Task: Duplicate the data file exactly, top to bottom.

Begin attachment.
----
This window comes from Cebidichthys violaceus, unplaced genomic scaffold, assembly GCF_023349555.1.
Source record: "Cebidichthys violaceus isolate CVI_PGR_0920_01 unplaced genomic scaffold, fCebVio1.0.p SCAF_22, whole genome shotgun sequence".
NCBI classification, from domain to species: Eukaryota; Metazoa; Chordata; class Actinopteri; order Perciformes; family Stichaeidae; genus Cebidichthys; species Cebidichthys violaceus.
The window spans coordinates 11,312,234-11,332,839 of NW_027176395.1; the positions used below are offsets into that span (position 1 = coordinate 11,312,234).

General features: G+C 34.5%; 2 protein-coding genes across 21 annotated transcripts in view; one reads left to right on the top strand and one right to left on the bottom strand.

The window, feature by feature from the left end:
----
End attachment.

This window comes from Cebidichthys violaceus, unplaced genomic scaffold, assembly GCF_023349555.1.
Source record: "Cebidichthys violaceus isolate CVI_PGR_0920_01 unplaced genomic scaffold, fCebVio1.0.p SCAF_22, whole genome shotgun sequence".
NCBI classification, from domain to species: Eukaryota; Metazoa; Chordata; class Actinopteri; order Perciformes; family Stichaeidae; genus Cebidichthys; species Cebidichthys violaceus.
The window spans coordinates 11,312,234-11,332,839 of NW_027176395.1; the positions used below are offsets into that span (position 1 = coordinate 11,312,234).

General features: G+C 34.5%; 2 protein-coding genes across 21 annotated transcripts in view; one reads left to right on the top strand and one right to left on the bottom strand.

The window, feature by feature from the left end: